Cricket fans stumped by Sky deal

Are the short-term benefits of the ECB’s decision to award Sky broadcasting rights to England’s Test matches outweighed by the long-term risks it poses to cricket’s future?

The England & Wales Cricket Board (ECB)’s decision to award its television rights to Sky in a &£220m, four-year deal has been greeted with almost universal outrage. Fans, players and pundits alike have expressed their disappointment that cricket will be taken from terrestrial TV for the first time since 1938.

Sponsors, too, are rethinking their involvement in the sport in the wake of the decision. Lord MacLaurin, former chairman of the ECB and chairman of English cricket team sponsor Vodafone, has publicly stated his disappointment over the move.

Vodafone is less likely to be affected than other cricket partners. Npower has the most to lose as the selection of games sponsored by NatWest and Vodafone are already shown on Sky. Npower head of brands Kevin Peake admits the company’s sponsorship deal has been devalued and says this will affect renewal talks later this year.

“The move has totally changed the commercials of our deal. Our deal’s value is not even close to what it would be on Channel 4. Media agencies looked at the deal, of course, and the simple fact is Sky has a much smaller audience.”

Npower entered into cricket sponsorship to build brand awareness in the UK, and so is directly affected by the reduction in available audience. This is illustrated by BARB figures for this summer’s England v New Zealand Test series, which was divided between Sky and Channel 4.

The average audience for the First Test shown on Channel 4 in May varied between 631,000 people on the first day to just over 1 million on the final day. Audiences for the Second Test on Sky Sports 1 in June ranged from 97,000 on day one to a peak of 334,000 on day four.

Peake says npower will not definitely quit cricket, but the price of the sponsorship will fall. “Npower is about reaching as many people as possible. Cricket will become lower profile on Sky and so of course we won’t pay the same price as before.”

There will be a terrestrial highlights package shown at peak-time on Five, although cricket sources say this is unlikely to please cricket fans, for whom the game is a lengthy treat rather than a snapshot of the day’s best moments.

Peake adds that the prime-time slot sounds good in theory, but might not prove so in practice, as the game will be batting against schedule heavyweights such as Coronation Street and EastEnders.

Indeed, Channel 4 figures support such fears, as many of the highlights shows, including 2004’s England Tests against New Zealand and the West Indies, were broadcast in a 7.30pm slot. BARB figures show audience figures were typically 700,000, or less than four per cent of people watching at that time.

Meanwhile, Five’s penetration is still an issue. Peake points out that it is ironic the channel’s 92 per cent coverage of the UK does not include Worcester, where npower is based.

There are also wider strategic problems with the effect on longer-term viewing and participation levels.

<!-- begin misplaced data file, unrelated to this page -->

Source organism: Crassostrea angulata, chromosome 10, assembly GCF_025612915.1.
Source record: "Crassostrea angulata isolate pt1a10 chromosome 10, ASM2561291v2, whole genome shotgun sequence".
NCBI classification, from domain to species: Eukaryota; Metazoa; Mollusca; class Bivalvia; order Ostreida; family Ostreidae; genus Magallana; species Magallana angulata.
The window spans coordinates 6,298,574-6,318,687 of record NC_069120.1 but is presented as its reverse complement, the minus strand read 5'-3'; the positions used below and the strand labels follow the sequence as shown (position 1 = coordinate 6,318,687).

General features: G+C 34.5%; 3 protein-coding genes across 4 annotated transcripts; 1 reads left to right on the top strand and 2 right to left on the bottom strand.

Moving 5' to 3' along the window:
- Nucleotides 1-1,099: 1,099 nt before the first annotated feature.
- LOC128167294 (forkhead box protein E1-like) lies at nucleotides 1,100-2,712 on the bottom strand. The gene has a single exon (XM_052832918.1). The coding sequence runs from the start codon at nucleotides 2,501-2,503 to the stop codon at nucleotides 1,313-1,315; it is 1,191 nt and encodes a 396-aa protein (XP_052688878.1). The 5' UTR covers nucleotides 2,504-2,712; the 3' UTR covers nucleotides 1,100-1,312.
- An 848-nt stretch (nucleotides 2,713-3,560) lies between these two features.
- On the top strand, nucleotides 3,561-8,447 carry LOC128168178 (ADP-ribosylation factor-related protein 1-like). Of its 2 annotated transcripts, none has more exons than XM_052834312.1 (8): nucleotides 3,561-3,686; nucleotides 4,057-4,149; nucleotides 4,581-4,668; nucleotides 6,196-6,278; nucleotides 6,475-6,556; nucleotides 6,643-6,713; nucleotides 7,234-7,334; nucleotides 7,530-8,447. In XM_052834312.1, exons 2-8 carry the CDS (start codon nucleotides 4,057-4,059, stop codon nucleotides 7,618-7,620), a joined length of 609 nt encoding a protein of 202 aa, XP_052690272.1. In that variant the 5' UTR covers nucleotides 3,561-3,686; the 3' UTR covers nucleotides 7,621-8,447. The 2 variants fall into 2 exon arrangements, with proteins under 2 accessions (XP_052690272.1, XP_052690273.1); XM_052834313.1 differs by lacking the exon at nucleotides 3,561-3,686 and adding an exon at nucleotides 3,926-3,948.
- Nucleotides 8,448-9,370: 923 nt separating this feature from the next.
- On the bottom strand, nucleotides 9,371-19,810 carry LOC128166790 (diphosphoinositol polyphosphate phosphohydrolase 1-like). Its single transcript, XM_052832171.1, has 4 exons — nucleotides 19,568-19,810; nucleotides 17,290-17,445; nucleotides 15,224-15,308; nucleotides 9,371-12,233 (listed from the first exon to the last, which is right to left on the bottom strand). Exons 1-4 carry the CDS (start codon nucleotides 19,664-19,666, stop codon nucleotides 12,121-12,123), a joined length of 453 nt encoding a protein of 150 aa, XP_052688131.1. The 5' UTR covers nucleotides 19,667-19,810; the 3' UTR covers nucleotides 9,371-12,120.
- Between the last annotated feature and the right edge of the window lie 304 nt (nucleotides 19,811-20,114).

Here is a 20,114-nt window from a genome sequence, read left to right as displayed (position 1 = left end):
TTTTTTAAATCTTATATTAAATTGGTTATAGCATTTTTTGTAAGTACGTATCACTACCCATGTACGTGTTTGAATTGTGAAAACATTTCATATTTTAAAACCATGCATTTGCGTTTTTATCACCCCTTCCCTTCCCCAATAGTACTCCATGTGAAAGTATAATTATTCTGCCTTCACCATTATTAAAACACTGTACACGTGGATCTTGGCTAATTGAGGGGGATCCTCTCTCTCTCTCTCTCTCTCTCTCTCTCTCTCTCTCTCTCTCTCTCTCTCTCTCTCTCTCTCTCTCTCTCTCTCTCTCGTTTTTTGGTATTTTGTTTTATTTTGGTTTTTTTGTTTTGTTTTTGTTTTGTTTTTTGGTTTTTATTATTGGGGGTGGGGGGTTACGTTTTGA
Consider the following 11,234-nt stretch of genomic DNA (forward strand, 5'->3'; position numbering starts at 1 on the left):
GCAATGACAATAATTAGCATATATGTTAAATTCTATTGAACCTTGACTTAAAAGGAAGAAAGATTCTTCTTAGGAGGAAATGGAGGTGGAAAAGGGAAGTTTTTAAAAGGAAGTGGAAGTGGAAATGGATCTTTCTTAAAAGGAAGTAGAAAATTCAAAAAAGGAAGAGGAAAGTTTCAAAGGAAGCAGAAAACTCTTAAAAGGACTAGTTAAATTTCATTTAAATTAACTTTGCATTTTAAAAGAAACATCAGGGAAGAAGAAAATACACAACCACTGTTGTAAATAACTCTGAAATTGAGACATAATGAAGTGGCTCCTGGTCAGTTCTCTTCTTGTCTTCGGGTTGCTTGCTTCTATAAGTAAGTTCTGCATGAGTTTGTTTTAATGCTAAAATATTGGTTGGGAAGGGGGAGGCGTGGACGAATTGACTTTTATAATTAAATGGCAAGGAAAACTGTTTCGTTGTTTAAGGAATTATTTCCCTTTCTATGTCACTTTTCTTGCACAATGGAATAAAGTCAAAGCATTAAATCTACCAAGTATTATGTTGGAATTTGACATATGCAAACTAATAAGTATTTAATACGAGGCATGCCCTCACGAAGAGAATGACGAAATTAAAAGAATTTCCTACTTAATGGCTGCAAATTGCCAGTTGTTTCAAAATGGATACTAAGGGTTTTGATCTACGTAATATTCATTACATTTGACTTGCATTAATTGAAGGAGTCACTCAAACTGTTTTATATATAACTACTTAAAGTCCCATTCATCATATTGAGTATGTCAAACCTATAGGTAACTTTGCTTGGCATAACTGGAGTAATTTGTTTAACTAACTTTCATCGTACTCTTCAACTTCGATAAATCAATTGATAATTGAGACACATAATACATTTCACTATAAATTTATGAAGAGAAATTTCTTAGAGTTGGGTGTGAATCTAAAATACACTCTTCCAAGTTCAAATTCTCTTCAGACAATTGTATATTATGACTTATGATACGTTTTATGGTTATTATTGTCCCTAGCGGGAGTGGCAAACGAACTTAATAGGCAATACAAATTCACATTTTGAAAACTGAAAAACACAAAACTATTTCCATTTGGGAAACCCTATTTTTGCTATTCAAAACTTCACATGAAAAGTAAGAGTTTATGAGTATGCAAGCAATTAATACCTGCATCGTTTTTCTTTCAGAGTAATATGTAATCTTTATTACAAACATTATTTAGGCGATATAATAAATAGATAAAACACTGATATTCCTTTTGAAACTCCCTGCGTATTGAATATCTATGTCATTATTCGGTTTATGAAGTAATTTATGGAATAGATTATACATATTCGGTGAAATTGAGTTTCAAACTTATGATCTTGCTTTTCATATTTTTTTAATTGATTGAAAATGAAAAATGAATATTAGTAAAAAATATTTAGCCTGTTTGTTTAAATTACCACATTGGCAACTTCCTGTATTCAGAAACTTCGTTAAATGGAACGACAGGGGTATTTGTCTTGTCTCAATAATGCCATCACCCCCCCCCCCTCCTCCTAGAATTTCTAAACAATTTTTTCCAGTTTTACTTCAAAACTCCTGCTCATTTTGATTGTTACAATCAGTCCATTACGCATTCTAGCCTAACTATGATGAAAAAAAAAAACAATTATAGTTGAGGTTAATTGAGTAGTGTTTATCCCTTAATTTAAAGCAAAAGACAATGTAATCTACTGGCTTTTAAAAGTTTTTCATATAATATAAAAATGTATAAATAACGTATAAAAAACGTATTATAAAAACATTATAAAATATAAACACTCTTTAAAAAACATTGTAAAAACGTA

One TV executive says that Sky’s bid was more lucrative than the option to include Channel 4, and, for all their concerns, sponsors only contribute a comparatively small &£10m a year to income. Also significantly, Channel 4 bid for a reduced number of matches. But it is ironic that a deal justified on financial gain, says the expert, could lead to the long-term detriment of the sport’s income. He points to other marginailsed sports that moved to Sky, such as boxing, golf and rugby league, which were subsequently pushed further to the margins.

The insider says: “Sky is guilty of buying up sports and then driving down price. It tried unsuccessfully with rugby union but has done it to rugby league.”

He claims Channel 4 will never want cricket back and says that the station made a net loss on the sport over the past five years. “Channel 4 was paying &£19m a year for the rights and &£5m in production but was getting teens in terms of revenue return.”

Meanwhile, he says, the BBC is not interested. “When the rights come up again, I guarantee no terrestrial channel will want to get back into cricket, which will mean the ECB has a market of one and the price will fall dramatically.”

Meanwhile, he says, a new generation will grow up without cricket on terrestrial TV, potentially reducing future audiences, wherever the games are shown.

But former ECB commercial director Terry Blake says the ECB took the only realistic course of action. “Channel 4 was bidding for reduced coverage and the BBC found cricket hard to schedule. Logically, Sky is the best option for cricket, as it benefits from such close, dedicated coverage.”

Blake adds that the ECB and Sky can overcome the potential loss of the committed or younger fans through good marketing of the game and successful selling of Sky packages.

Blake points out that Sky has already sought to attract the existing cricket audience by offering subsidised subscription fees to country cricket clubs and their members.

Much will also depend on the Sky marketing budget, as well as improving the quality of coverage of the matches. Channel 4 revolutionised televised cricket, and Sky also has a reputation for innovation in its coverage of sport, so the blow to the existing cricket audience might be lessened. But it is a new audience that needs nurturing and that will involve the ECB taking the windfall and spending wisely on the grassroots support of the game.


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